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REVIEW Plain text for smartphones & printers


Philip GATES (b. 1963)
Viola Sonata No.1 (2014) [18:33]
Viola Sonata No.2 (1995/2015) [18:19]
Pipedream (1994/2015) [4:48]
Prayer Meeting (2015) [7:18]
Matthew Jones (viola)
Philip Gates (piano)
rec. October-November 2015, Upper Cranbourne Farm, Sutton Scotney
MELODIST CD0108 [48:59]

The English composer Philip Gates has had several of his discs reviewed on this site. His music is unapologetically old fashioned – in that dread phrase – and hearkens back to elements to be found in mid-period Bridge, Howells and Ireland – to cite just three. He has an affinity with dance rhythms but it’s his lyrical strain that is his most pervasive feature and it’s this that imbues the Viola Sonatas with their particular character. I should note that the second Viola Sonata is an arrangement of the Clarinet Sonata (review) but in its new guise is very appropriately darker and more shrouded.

The First Sonata’s rich melancholy is contrasted – in the first movement – with Scherzando lyricism that recalls the elfin moments of John Ireland’s First Violin Sonata. The catchy Scherzo broadens out majestically whilst the Adagio finale – the layout of the work is broadly Prokofiev-like, or Waltonian in their obvious string analogues – plumbs conspicuous depths. There’s a reflective, reminiscent, almost luminous sense of loss here. The ground-plan of the transposed Second Sonata is similar where once again lyricism, expressive profundity and, in the finale, Latin American dancing brio predominate.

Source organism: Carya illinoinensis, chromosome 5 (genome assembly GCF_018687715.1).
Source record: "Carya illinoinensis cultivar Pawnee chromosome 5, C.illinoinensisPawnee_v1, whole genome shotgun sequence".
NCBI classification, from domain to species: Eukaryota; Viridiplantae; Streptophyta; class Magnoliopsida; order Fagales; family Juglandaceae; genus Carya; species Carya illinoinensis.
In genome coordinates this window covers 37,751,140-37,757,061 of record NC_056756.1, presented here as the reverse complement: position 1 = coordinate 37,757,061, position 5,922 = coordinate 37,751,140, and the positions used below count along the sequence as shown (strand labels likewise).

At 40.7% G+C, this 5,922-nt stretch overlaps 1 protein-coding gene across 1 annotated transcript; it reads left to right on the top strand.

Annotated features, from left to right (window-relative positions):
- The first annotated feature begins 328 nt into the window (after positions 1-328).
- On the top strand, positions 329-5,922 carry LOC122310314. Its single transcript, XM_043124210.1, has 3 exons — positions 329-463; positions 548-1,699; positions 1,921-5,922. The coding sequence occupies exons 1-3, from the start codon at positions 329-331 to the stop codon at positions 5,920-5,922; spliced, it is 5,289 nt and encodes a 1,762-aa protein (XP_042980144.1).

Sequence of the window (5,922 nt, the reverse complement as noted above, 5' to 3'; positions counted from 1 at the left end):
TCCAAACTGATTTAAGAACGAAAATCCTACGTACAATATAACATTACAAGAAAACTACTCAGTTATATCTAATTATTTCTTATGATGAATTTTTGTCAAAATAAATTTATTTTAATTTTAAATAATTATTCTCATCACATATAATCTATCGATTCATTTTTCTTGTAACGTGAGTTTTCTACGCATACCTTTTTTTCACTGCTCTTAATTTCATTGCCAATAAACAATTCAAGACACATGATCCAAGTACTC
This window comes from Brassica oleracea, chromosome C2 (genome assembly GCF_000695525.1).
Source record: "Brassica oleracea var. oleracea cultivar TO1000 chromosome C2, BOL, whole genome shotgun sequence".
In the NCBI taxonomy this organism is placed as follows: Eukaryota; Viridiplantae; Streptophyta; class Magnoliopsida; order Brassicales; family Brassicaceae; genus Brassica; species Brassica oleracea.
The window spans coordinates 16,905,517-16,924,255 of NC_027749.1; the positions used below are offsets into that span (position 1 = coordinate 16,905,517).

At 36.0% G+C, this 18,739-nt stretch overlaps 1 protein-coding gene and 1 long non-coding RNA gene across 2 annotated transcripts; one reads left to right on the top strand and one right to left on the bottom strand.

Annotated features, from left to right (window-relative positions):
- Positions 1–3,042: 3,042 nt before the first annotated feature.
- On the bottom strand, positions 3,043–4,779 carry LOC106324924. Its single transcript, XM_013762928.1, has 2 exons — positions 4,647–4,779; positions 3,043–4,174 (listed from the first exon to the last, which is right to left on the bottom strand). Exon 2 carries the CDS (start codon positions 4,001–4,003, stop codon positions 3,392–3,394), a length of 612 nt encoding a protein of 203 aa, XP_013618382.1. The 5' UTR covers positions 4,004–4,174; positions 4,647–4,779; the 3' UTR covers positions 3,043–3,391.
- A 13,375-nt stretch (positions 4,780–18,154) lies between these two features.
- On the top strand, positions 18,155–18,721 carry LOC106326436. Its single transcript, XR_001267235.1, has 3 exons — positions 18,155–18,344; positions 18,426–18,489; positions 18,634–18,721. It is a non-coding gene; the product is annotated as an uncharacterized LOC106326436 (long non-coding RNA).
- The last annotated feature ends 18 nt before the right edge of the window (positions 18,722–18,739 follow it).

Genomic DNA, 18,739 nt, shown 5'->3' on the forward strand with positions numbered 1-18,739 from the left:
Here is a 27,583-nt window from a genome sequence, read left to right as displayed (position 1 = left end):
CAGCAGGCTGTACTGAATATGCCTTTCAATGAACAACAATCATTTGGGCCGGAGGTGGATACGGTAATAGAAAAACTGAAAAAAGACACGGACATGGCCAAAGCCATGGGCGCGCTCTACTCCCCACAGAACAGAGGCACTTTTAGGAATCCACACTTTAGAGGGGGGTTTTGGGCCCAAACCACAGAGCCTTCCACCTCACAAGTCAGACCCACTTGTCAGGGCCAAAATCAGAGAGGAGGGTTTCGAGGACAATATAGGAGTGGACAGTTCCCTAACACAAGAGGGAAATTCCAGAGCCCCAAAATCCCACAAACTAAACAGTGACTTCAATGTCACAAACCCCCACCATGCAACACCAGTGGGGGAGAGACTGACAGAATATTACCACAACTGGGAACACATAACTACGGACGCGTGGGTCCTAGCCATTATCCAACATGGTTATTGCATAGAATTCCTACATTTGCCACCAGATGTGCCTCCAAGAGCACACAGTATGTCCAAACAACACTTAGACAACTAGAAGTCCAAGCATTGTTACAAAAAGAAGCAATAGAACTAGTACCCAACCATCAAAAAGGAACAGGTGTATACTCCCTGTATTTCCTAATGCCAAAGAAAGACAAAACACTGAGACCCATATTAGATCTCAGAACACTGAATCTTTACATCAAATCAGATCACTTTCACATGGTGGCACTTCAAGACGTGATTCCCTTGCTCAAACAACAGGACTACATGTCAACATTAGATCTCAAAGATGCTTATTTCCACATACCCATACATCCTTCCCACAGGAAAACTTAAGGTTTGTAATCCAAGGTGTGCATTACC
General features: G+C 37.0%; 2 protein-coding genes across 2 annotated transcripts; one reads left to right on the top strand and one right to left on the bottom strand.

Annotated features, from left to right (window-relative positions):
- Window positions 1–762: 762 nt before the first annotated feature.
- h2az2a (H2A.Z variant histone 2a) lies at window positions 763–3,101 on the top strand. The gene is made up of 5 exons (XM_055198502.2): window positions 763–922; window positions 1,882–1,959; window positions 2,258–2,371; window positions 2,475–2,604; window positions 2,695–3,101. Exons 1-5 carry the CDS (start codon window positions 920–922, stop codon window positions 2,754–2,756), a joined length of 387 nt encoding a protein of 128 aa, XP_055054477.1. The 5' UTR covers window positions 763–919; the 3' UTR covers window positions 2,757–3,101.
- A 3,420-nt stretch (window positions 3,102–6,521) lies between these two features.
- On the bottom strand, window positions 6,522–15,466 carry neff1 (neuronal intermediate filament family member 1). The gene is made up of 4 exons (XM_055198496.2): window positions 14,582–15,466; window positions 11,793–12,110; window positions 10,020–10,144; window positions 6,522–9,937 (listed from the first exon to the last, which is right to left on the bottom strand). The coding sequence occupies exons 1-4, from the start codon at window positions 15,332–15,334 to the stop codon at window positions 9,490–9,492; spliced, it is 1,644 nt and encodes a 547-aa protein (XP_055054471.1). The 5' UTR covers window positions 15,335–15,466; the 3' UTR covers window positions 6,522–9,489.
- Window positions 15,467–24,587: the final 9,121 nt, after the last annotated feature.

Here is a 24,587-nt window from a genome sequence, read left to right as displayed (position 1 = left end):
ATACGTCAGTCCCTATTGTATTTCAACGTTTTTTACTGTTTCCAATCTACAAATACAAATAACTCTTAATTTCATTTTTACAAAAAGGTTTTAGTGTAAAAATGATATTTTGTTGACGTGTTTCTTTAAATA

There are two smaller pieces in this 49-minute disc – short measure, I’d add, but aptly all the works are for the viola. The first is Pipedream, which infiltrates some sly Keith Jarrettisms at the keyboard – manned by the way, as throughout, by the composer himself – into the lushly gentle Scottish folk fiddle patterns. And then there is the longer Prayer Meeting, a Gospel-inspired number, in which call and response and preaching are transmuted into the viola-piano form. Though somewhat less idiomatic than Robert Russell Bennett at his vernacular best this is still an engaging piece.

One would expect the composer-executant to be a guiding presence at the keyboard and the excellent Matthew Jones, an experienced artist with a wide portfolio of recordings to his credit, is the distinguished violist. Sometimes the sound can be a little close-up, catching a few anticipatory sniffs and sounding a touch over-forceful in the bass. But this is a small matter. These warm and spirited pieces are well worth encountering.

Jonathan Woolf

Previous review: Rob Barnett


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